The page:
JHU convenes meeting on influenza pandemic
With the very real possibility of an influenza pandemic
looming in the background, Johns Hopkins this week is
convening what is thought to be the world's first meeting
of international experts to examine how poor and
disadvantaged populations would fare under a number of mass
Ruth Faden, executive director of the
R. Berman Bioethics Institute, and Ruth Karron,
professor of international
health and a member of the
Immunization Research at the Johns Hopkins Bloomberg
School of Public Health, are convening the July 24-28
conference in Bellagio, Italy.
Hosted by the Rockefeller Foundation, the meeting will
bring together experts to discuss global and national
policies and practices on biosecurity, food security, human
disease surveillance and disease containment strategies. In
preparation for the first-of-its-kind meeting, a number of
countries have submitted existing pandemic response plans
for analysis. To help lower the potential for unjust
responses in the face of a mass outbreak, the group plans
to closely examine existing public policy and pandemic
planning efforts, and to make recommendations.
Public health officials and experts from U.S.
universities, CARE International, Human Rights Watch, the
World Bank and the World Health Organization are among the
participants, who include attendees from the United States,
Australia, China, Indonesia, Italy, Malawi, Nigeria,
Thailand, Vietnam and the United Nations.
In the event of an influenza pandemic, the world's
poor and disadvantaged populations-particularly children in
developing countries-are thought most likely to be hardest
Scientists use satellite images to predict hantavirus
Scientists from the Johns Hopkins
Bloomberg School of Public
Health and the University of New Mexico predict that
the Four Corners region of the United States (where
Arizona, New Mexico, Colorado and Utah meet) will be at
greater risk for hantavirus infection this year than in
2005. In addition, they also warned that parts of southern
Colorado and north-central New Mexico, previously at low
risk for hantavirus compared to the Four Corners region,
will be at increased risk in 2006. The forecast is based on
an analysis of satellite imagery and is published in the
July 12 edition of the journal Occasional Papers of the
Museum of Texas Tech University. The study is among the
first to forecast the locations and extent of infectious
Hantavirus pulmonary syndrome is a rare but deadly
respiratory disease caused by exposure to a variety of
hantaviruses. People contract the virus through contact
with rodents and rodent droppings. In 2005, the Four
Corners region recorded four cases of hantavirus. The
researchers forecast the hantavirus risk in 2006 to be
"moderate," similar in severity to the six and eight cases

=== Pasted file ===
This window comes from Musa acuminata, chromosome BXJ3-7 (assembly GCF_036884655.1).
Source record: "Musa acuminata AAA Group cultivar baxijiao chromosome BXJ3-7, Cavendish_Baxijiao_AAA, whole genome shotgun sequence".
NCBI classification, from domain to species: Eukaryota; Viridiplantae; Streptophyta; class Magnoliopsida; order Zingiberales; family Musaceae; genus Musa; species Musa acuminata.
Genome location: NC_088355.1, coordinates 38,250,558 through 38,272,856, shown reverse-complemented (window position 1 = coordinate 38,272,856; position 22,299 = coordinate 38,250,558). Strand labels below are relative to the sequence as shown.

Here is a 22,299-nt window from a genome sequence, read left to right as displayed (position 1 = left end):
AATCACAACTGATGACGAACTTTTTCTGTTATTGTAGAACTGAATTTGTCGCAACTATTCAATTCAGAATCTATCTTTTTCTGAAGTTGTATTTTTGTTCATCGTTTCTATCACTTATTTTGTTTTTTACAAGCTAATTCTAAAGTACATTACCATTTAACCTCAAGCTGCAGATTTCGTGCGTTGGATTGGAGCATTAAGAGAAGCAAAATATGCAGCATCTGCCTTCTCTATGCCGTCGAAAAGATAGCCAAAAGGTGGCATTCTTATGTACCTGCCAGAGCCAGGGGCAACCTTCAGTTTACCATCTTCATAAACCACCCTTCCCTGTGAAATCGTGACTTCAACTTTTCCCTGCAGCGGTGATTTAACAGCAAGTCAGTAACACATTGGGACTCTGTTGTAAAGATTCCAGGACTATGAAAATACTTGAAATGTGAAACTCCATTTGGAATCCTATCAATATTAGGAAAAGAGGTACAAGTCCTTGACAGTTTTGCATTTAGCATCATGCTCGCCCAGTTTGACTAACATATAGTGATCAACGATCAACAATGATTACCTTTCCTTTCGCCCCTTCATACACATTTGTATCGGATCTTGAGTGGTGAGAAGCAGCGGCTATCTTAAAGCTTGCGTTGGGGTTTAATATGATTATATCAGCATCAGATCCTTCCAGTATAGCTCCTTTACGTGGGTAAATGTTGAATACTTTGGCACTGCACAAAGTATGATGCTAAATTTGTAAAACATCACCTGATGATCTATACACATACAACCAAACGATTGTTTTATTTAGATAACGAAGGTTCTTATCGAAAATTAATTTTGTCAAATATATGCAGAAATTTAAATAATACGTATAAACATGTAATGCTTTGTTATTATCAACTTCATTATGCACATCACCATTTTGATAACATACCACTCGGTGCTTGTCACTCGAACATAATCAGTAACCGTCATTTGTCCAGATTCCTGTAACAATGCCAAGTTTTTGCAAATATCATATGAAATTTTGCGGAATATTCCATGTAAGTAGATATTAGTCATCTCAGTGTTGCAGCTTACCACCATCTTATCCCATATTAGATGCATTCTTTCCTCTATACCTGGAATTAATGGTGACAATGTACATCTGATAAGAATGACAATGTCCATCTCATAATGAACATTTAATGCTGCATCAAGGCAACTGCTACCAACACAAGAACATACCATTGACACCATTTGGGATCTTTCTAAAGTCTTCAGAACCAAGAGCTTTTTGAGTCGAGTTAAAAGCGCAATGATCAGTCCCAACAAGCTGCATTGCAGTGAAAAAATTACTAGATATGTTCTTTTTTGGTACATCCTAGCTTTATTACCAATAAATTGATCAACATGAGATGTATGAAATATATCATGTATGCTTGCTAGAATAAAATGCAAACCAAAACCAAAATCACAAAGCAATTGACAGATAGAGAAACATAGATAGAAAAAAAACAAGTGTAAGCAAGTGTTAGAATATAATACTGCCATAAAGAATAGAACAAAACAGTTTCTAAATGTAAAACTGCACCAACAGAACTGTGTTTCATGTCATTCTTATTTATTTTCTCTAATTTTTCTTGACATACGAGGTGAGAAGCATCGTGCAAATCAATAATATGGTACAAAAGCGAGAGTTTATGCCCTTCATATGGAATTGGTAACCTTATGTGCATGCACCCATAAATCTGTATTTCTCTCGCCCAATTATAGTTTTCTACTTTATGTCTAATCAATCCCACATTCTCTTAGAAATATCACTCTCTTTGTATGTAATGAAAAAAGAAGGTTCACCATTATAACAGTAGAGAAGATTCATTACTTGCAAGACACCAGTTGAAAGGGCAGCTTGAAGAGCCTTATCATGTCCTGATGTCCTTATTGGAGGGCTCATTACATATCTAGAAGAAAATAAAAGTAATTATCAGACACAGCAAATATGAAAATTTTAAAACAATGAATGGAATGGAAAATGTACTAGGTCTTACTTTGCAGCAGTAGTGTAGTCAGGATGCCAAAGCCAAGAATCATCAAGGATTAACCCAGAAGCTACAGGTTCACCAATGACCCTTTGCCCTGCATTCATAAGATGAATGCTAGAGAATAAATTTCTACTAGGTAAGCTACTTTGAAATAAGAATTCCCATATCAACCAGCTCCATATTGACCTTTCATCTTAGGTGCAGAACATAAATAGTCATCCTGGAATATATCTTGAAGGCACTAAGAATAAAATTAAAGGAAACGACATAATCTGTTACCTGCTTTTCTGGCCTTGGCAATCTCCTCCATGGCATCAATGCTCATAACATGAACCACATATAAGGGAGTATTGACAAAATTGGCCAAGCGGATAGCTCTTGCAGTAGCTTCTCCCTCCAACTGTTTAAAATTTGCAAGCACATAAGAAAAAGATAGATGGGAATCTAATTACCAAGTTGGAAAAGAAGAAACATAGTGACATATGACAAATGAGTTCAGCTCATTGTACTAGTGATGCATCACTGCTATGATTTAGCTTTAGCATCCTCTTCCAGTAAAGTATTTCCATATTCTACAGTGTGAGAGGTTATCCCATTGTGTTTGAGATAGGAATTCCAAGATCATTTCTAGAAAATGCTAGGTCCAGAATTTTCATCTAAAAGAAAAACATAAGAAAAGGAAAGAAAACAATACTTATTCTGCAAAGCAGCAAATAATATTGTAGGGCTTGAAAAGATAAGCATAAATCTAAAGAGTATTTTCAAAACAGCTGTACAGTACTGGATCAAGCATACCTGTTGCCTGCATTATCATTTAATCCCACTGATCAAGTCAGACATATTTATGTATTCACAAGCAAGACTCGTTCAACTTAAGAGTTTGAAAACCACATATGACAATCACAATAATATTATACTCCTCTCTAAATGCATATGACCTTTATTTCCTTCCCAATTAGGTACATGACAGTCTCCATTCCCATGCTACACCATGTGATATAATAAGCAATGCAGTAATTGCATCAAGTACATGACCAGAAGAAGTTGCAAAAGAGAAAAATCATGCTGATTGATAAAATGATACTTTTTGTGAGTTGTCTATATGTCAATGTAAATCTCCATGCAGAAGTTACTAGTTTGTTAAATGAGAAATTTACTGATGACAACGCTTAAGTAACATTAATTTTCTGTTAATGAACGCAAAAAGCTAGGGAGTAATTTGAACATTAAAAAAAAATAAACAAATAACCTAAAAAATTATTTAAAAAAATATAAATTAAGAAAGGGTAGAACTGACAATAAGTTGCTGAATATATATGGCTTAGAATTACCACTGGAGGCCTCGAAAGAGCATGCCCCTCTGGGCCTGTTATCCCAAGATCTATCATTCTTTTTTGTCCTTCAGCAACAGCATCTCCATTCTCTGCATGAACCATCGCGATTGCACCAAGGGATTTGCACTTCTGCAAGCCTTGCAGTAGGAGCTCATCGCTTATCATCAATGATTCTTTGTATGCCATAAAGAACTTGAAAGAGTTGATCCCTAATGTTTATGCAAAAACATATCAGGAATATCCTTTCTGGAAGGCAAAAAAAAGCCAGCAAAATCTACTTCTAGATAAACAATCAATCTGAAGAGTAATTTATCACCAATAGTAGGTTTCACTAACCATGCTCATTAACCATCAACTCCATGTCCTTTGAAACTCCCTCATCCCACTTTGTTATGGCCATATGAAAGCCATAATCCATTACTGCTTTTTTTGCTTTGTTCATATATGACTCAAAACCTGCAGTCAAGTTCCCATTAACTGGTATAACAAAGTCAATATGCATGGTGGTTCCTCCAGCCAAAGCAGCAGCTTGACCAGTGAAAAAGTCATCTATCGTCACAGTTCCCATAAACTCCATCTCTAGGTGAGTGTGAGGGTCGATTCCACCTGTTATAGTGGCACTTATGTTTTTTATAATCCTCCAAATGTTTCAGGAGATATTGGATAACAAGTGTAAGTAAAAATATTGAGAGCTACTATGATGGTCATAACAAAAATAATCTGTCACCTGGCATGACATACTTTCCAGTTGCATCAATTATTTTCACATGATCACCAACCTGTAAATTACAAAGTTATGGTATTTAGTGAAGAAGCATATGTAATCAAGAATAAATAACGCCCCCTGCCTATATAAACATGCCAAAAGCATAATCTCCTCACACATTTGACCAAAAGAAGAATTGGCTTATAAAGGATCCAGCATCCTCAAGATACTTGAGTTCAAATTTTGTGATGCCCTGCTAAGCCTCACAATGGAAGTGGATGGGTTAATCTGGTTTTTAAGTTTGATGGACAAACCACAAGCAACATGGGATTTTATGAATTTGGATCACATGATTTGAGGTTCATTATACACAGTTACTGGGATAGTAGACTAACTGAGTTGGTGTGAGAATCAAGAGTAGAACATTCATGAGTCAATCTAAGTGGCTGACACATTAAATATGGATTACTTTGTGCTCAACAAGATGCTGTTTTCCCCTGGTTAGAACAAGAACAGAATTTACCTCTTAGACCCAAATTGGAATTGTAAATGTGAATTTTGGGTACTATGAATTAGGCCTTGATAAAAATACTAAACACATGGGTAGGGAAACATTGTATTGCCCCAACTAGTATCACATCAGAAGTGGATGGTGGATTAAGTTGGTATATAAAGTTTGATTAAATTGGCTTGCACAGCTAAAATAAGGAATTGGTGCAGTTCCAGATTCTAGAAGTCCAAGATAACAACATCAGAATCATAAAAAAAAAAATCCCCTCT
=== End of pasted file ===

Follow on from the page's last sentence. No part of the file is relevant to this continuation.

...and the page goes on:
recorded in the region in 1998 and 1999, respectively.
"The conditions in the Four Corners region tell us
that there is a greater risk for hantavirus this year
compared to last year," said Gregory E. Glass, the study's
lead author and a professor in the W. Harry Feinstone
Department of Molecular Microbiology and Immunology at
the Bloomberg School. "Our study demonstrates that
satellite imagery can be used to identify the location and
extent of infectious diseases spread by animals."
Coeus software training begins for federal grant
Coeus, the new software that faculty and staff will use to
prepare and submit grant proposals electronically, makes
its official Johns Hopkins debut this week.
Starting today, about 110 people from various
departmental offices will begin learning how to use the new
software. After the one-day class, they can immediately
begin using Coeus to prepare and directly submit grants
through Grants.gov, the federal government's portal for
By the end of 2007, Grants.gov should be the single
grant-submission portal for all 26 federal funding
agencies, representing more than $450 billion in annual
Eventually, ongoing Coeus training will involve
thousands of faculty and researchers, with most training
occurring online. Most faculty will be trained in Coeus 4.2
in the fall.
Coeus will also tie in with SAP, the new business
systems software that Johns Hopkins is installing through
HopkinsOne project. That software is scheduled to
launch in January 2007.
R.I. Sen. Jack Reed to speak at SAIS about future of
Sen. Jack Reed, D-R.I., will give a talk titled "Iraq: The
Road Ahead" on Monday, July 31, at SAIS. The forum, which
begins at 6 p.m., is hosted by the Philip Merrill Center
for Strategic Studies at SAIS.
Reed, a former paratrooper and a member of the Senate
Armed Services Committee, recently returned from his eighth
visit to Iraq. His two-day fact-finding mission included
stops in Basra, Baghdad and Fallujah and meetings with
America's top generals and Iraqi civilian leaders.
During his speech, the senator will address the
progress made in Iraq and what must be done to stabilize
the country, protect American interests and allow U.S.
troops to redeploy in a safe and timely manner.
John McLaughlin, Merrill Center senior fellow and
former acting director of the CIA, will introduce the
senator and moderate the discussion.
The event will be held in the Nitze Building's Kenney
Auditorium. Non-SAIS affiliates should RSVP to
firstname.lastname@example.org or 202-663-5648.
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